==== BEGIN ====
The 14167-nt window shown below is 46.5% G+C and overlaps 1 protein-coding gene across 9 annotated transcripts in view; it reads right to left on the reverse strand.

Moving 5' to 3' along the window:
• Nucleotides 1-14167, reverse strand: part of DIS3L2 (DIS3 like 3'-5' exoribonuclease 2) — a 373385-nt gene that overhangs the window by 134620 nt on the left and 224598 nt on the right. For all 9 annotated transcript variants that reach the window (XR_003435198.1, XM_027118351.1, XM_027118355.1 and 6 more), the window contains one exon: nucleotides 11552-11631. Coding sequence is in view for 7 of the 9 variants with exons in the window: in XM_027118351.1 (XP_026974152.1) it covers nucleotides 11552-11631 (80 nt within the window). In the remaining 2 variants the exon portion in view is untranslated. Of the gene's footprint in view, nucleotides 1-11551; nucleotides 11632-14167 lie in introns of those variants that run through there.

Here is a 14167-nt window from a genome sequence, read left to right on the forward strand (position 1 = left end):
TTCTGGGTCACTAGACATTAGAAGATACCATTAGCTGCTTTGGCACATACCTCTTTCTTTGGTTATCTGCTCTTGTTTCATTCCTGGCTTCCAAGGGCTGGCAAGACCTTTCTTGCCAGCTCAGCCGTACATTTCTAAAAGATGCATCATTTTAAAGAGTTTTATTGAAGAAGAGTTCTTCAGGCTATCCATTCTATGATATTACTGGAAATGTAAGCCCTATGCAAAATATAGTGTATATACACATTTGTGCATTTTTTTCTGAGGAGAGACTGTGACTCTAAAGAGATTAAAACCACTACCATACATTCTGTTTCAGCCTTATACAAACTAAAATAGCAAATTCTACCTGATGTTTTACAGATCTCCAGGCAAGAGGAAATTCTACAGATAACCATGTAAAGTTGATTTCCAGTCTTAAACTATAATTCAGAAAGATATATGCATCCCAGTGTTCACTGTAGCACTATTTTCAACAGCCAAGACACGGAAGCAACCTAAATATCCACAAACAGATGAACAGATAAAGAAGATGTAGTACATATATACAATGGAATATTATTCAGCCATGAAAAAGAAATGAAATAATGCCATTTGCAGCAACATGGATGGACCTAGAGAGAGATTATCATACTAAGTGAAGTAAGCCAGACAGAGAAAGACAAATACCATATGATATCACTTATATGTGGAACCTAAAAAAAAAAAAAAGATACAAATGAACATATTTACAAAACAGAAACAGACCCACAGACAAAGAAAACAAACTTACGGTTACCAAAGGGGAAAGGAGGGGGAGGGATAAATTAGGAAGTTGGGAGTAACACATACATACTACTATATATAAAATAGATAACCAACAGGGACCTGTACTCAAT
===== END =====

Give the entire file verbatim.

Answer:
The 14167-nt window shown below is 46.5% G+C and overlaps 1 protein-coding gene across 9 annotated transcripts in view; it reads right to left on the reverse strand.

Moving 5' to 3' along the window:
• Nucleotides 1-14167, reverse strand: part of DIS3L2 (DIS3 like 3'-5' exoribonuclease 2) — a 373385-nt gene that overhangs the window by 134620 nt on the left and 224598 nt on the right. For all 9 annotated transcript variants that reach the window (XR_003435198.1, XM_027118351.1, XM_027118355.1 and 6 more), the window contains one exon: nucleotides 11552-11631. Coding sequence is in view for 7 of the 9 variants with exons in the window: in XM_027118351.1 (XP_026974152.1) it covers nucleotides 11552-11631 (80 nt within the window). In the remaining 2 variants the exon portion in view is untranslated. Of the gene's footprint in view, nucleotides 1-11551; nucleotides 11632-14167 lie in introns of those variants that run through there.

Here is a 14167-nt window from a genome sequence, read left to right on the forward strand (position 1 = left end):
TTCTGGGTCACTAGACATTAGAAGATACCATTAGCTGCTTTGGCACATACCTCTTTCTTTGGTTATCTGCTCTTGTTTCATTCCTGGCTTCCAAGGGCTGGCAAGACCTTTCTTGCCAGCTCAGCCGTACATTTCTAAAAGATGCATCATTTTAAAGAGTTTTATTGAAGAAGAGTTCTTCAGGCTATCCATTCTATGATATTACTGGAAATGTAAGCCCTATGCAAAATATAGTGTATATACACATTTGTGCATTTTTTTCTGAGGAGAGACTGTGACTCTAAAGAGATTAAAACCACTACCATACATTCTGTTTCAGCCTTATACAAACTAAAATAGCAAATTCTACCTGATGTTTTACAGATCTCCAGGCAAGAGGAAATTCTACAGATAACCATGTAAAGTTGATTTCCAGTCTTAAACTATAATTCAGAAAGATATATGCATCCCAGTGTTCACTGTAGCACTATTTTCAACAGCCAAGACACGGAAGCAACCTAAATATCCACAAACAGATGAACAGATAAAGAAGATGTAGTACATATATACAATGGAATATTATTCAGCCATGAAAAAGAAATGAAATAATGCCATTTGCAGCAACATGGATGGACCTAGAGAGAGATTATCATACTAAGTGAAGTAAGCCAGACAGAGAAAGACAAATACCATATGATATCACTTATATGTGGAACCTAAAAAAAAAAAAAAGATACAAATGAACATATTTACAAAACAGAAACAGACCCACAGACAAAGAAAACAAACTTACGGTTACCAAAGGGGAAAGGAGGGGGAGGGATAAATTAGGAAGTTGGGAGTAACACATACATACTACTATATATAAAATAGATAACCAACAGGGACCTGTACTCAAT